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S. Korea expanding efforts to normalize supply chain amid coronavirus spread

All News 16:00 February 11, 2020

By Kang Yoon-seung

SEOUL, Feb. 11 (Yonhap) -- South Korea said Tuesday it is making efforts to minimize the economic fallout of the new coronavirus as local manufacturers' production lines have been partially disrupted due to shortages of Chinese parts.

"South Korea will continue to look closely at the global supply chain and help local industries better cope with external risks," Industry Minister Sung Yun-mo said in a meeting with local businesses.

Production lines at China-based suppliers have been partially or fully shut down over the past few weeks amid an outbreak of novel coronavirus that has claimed more than 1,000 lives there so far.

Among South Korean firms, carmakers have been hit hard, with production partially suspended due to shortages of Chinese parts. Automobiles are the third-largest export good for Asia's No. 4 economy.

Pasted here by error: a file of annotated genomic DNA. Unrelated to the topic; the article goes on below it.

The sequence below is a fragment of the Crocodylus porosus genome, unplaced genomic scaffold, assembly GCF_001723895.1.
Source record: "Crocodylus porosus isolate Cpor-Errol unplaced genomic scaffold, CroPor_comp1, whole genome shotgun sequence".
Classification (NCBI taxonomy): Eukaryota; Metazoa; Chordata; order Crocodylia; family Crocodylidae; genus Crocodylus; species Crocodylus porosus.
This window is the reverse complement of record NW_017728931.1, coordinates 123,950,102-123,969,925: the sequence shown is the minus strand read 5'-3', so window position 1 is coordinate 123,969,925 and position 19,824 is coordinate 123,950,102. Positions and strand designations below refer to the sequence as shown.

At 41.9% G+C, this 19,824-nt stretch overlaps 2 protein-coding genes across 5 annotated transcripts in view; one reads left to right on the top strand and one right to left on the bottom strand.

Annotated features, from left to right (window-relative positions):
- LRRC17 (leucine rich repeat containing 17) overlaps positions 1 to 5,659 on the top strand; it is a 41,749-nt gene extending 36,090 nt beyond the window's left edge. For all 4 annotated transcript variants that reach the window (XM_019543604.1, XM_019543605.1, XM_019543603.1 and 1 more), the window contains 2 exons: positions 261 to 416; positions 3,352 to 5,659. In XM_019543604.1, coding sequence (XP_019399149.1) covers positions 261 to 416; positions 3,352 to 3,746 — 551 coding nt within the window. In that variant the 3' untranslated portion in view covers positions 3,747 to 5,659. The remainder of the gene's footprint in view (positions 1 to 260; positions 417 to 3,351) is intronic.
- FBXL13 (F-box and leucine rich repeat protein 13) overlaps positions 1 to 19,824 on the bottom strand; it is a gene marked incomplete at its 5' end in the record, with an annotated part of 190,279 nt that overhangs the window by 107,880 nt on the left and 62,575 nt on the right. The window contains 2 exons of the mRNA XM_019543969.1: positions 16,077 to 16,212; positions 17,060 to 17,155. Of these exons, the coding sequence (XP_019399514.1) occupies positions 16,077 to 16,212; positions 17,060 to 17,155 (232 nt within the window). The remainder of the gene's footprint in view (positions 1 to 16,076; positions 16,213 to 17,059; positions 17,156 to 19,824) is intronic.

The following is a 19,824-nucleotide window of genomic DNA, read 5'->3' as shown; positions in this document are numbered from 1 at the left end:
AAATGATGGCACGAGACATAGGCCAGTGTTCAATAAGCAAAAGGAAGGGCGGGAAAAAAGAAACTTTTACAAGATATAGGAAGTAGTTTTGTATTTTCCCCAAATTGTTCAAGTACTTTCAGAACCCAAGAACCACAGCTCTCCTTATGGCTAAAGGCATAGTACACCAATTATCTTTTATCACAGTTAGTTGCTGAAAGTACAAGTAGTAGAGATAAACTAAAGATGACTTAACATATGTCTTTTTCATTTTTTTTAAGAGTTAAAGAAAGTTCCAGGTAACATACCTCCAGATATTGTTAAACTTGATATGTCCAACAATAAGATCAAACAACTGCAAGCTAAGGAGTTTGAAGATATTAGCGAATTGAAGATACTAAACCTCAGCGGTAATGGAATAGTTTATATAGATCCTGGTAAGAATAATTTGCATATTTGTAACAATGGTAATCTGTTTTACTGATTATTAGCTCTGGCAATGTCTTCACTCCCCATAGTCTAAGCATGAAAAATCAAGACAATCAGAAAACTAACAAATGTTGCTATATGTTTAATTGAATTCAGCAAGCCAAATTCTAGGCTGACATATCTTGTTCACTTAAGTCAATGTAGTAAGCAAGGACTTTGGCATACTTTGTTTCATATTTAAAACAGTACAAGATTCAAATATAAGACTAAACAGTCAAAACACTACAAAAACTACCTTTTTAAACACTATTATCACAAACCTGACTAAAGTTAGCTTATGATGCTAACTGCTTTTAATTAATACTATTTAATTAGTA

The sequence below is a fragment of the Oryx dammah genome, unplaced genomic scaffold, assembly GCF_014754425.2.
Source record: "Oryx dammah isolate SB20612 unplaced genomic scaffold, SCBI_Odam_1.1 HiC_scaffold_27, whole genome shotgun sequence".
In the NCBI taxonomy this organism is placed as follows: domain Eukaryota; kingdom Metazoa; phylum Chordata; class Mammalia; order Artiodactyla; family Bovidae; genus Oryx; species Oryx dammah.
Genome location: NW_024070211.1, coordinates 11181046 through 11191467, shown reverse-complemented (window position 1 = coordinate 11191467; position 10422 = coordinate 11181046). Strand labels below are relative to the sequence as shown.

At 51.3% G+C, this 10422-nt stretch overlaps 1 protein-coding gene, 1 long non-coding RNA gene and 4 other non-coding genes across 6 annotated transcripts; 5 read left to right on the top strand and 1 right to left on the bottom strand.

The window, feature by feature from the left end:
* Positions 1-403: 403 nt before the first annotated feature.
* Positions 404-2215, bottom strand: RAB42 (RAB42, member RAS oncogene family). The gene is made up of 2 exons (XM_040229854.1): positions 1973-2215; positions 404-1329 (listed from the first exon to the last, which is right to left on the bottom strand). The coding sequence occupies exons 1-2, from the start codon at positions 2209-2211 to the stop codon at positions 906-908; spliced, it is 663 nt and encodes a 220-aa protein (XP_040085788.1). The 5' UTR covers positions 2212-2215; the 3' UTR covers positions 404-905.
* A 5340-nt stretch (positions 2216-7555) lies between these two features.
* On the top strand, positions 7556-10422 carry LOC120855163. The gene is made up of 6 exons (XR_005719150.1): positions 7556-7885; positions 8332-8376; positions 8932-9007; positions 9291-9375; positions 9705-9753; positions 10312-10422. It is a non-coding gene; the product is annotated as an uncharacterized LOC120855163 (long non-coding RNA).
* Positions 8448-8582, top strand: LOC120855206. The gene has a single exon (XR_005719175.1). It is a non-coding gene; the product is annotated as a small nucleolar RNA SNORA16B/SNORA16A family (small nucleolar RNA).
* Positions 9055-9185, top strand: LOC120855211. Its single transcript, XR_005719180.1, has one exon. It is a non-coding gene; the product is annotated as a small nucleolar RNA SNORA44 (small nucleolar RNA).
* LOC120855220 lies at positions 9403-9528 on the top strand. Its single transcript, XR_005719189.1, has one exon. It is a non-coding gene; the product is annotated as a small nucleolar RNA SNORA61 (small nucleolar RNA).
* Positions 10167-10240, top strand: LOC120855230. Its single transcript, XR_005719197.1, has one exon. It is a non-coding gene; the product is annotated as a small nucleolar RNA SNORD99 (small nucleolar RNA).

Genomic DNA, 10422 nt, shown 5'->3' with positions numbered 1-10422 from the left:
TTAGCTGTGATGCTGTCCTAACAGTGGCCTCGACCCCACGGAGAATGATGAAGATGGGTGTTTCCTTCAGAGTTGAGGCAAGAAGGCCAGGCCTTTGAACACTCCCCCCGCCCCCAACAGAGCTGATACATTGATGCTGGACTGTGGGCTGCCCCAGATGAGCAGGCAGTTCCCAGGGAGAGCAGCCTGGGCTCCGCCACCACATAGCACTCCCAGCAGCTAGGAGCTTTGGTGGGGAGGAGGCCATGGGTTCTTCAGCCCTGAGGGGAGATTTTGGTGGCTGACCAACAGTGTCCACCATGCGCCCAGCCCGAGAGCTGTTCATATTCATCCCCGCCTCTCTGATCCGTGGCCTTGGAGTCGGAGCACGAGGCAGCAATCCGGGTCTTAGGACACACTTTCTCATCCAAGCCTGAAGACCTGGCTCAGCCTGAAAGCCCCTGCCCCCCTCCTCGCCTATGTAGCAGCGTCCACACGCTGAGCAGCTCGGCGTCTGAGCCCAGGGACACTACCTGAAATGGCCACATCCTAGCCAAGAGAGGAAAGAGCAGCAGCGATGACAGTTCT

S. Korea expanding efforts to normalize supply chain amid coronavirus spread - 1

To cope with supply shortages, South Korea earlier said it has simplified the import procedures for auto parts from Southeast Asia and is providing customs clearance services around the clock to keep up the supply.

The ministry said it is also working closely with the Chinese central government and provincial authorities to win approval to reopen factories supplying parts for South Korean manufacturers.

Local businesses currently receive various forms of support, such as financial subsidies and eased labor regulations, it added.

Related organizations, including the Korea Trade-Investment Promotion Agency (KOTRA) and the Korea International Trade Association, are operating special hotlines to provide necessary support to local exporters.

"Our top priority is to minimize the situation's impact on the economy," the ministry said in a statement. "We are making top efforts to stabilize the local supply chain."

The new coronavirus has emerged as yet another hurdle for South Korea's exports, which dipped a whopping 10.3 percent last year amid a trade feud between Washington and Beijing.

South Korea is currently making efforts to ensure a 3 percent rebound this year, but the outbreak of the new coronavirus has apparently made the target less viable by hurting business sentiment around the globe, while weighing down on local carmakers and tech manufacturers.

The latest situation compounds the challenges posed by Japan's export restrictions imposed against South Korea in July last year. Tokyo's action has caused uncertainty among local chip and display makers, although they have not yet suffered any significant impact.


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